What effect does earth's Magnetic Field have on electromagnetic radiation?

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Offline jeffreyquach

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Hello :)

As the title states, I've recently considered the effect magnetic fields have on electromagnetic radiation. In primary and junior school, we get told time and time again the earth's magnetic field protects us.

My question is, how does it do this?

From recent studies in physics, I've found out that higher wavelengths (gamma, x-rays) are absorbed by the earth's ionosphere. If earth's atmosphere is absorbing these rays, what's earth's magnetic field doing?

Thank you :)


Offline alancalverd

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The magnetic field traps charged particles (alpha, beta, proton radiation) and can deflect neutrons (which have a magnetic moment but no charge) but has no effect on electromagnetic radiation (x and gamma radiation).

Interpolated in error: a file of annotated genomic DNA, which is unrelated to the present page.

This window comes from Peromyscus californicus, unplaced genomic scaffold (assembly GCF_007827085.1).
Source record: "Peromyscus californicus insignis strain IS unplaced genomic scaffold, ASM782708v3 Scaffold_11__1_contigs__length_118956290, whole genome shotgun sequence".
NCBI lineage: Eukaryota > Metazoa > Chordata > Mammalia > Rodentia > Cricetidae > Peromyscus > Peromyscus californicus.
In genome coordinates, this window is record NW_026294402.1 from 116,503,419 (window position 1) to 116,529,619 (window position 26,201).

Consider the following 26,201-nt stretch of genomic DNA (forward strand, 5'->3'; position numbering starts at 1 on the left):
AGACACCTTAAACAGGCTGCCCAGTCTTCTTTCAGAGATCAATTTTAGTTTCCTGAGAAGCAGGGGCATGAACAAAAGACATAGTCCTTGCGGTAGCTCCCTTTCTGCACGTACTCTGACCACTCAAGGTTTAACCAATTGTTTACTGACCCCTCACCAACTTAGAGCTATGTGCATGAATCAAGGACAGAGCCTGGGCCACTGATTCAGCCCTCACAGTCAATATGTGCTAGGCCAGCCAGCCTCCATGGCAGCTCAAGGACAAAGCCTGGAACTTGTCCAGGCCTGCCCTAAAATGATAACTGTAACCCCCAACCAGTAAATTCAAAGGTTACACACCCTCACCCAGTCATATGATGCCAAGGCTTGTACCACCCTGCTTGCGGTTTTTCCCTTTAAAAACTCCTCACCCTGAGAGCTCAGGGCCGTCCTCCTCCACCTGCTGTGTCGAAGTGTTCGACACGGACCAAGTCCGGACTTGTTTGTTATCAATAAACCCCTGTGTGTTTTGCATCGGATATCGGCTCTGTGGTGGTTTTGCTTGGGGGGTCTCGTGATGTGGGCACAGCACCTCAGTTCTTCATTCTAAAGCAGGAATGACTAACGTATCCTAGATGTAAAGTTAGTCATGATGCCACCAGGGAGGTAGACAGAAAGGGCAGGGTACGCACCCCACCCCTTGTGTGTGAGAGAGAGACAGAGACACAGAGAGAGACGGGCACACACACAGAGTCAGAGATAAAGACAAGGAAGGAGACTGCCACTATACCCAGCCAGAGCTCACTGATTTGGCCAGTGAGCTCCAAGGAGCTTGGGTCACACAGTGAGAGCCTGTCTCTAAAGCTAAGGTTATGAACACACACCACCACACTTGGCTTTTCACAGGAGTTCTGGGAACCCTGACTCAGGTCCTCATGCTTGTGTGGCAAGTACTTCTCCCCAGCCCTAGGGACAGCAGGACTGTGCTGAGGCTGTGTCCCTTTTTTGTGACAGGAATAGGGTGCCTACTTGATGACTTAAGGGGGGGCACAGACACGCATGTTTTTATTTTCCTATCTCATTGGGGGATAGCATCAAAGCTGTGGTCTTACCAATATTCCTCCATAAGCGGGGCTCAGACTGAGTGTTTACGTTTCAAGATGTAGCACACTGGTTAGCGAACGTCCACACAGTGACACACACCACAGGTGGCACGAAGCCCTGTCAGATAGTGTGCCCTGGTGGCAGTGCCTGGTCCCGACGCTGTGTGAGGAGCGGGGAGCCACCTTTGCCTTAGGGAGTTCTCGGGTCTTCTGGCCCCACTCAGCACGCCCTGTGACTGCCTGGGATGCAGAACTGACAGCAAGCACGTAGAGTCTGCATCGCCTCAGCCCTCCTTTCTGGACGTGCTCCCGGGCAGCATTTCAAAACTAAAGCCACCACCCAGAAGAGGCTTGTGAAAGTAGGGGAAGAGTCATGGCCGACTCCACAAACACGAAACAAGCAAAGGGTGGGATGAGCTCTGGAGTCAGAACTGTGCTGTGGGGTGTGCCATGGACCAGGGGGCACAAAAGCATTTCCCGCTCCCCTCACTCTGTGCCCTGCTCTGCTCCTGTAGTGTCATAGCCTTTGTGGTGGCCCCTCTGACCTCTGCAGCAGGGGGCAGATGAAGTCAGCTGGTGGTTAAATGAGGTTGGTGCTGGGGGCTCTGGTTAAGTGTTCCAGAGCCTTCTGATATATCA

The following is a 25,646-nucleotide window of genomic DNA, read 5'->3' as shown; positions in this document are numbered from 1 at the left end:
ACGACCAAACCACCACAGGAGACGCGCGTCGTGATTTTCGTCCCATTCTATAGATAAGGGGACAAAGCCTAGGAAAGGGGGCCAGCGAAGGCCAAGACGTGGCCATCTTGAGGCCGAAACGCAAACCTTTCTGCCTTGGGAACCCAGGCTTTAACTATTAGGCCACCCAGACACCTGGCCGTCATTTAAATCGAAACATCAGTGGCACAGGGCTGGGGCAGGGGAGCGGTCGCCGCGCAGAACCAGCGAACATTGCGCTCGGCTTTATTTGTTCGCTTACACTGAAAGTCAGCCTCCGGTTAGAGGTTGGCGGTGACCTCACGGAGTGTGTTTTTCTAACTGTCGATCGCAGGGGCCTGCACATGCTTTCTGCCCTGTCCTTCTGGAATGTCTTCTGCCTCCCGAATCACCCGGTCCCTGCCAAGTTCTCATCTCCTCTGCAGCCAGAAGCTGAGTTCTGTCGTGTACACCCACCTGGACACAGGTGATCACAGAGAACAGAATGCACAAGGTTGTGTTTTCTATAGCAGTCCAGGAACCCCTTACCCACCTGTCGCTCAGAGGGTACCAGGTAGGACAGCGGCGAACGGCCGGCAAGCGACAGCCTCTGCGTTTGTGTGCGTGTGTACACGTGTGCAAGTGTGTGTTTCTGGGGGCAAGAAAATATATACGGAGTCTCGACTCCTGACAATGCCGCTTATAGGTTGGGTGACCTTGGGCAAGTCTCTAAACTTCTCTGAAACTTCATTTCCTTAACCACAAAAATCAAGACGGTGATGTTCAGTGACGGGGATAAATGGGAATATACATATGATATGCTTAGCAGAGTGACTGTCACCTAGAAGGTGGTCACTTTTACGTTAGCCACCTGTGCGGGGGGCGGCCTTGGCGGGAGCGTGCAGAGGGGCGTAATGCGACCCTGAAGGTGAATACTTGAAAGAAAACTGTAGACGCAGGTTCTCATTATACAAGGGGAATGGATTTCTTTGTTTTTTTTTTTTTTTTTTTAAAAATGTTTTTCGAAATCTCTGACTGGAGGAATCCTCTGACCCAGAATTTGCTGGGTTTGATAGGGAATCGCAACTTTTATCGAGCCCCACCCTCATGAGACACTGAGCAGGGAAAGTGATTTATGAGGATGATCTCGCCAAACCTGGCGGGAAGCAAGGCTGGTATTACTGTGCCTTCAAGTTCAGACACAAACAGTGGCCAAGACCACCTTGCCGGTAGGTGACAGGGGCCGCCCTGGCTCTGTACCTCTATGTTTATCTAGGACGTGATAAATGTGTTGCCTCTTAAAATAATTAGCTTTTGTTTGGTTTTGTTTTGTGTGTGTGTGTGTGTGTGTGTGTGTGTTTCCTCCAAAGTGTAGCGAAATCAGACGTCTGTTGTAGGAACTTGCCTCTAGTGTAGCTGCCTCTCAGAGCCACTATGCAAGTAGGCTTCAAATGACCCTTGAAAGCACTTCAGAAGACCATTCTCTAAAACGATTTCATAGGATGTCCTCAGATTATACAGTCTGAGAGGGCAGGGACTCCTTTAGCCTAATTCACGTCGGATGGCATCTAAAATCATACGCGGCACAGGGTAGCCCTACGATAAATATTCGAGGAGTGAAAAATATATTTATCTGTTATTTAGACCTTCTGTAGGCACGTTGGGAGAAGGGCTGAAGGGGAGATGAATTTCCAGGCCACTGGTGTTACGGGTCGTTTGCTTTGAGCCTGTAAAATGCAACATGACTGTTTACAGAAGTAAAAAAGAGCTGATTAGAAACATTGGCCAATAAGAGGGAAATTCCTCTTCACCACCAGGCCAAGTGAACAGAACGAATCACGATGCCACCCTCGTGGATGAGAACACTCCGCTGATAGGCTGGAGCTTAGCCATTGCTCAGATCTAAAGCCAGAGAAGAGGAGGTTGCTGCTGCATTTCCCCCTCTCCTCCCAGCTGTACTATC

The stopping power for EM radiation depends on the density of the absorber so it is the troposphere rather than the ionosphere that protects us.   
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Offline evan_au

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The Earth's magnetosphere provides some protection for Earth's atmosphere from the solar wind. The magnetosphere deflects the solar wind around the earth, reducing the rate that it blows away the top of our atmosphere.

Some astronomers have suggested that the weak magnetic field on Mars accelerated the loss of its atmosphere (not helped by its lighter gravity).

Earth's magnetic field flips every so often, and during one of these flips, the magnetosphere will not extend so far into space, and so we will have reduced protection. Apart from seeing more auroras in temperate climates, and rendering today's compasses obsolete, it's not clear how much of an effect it will have at ground level.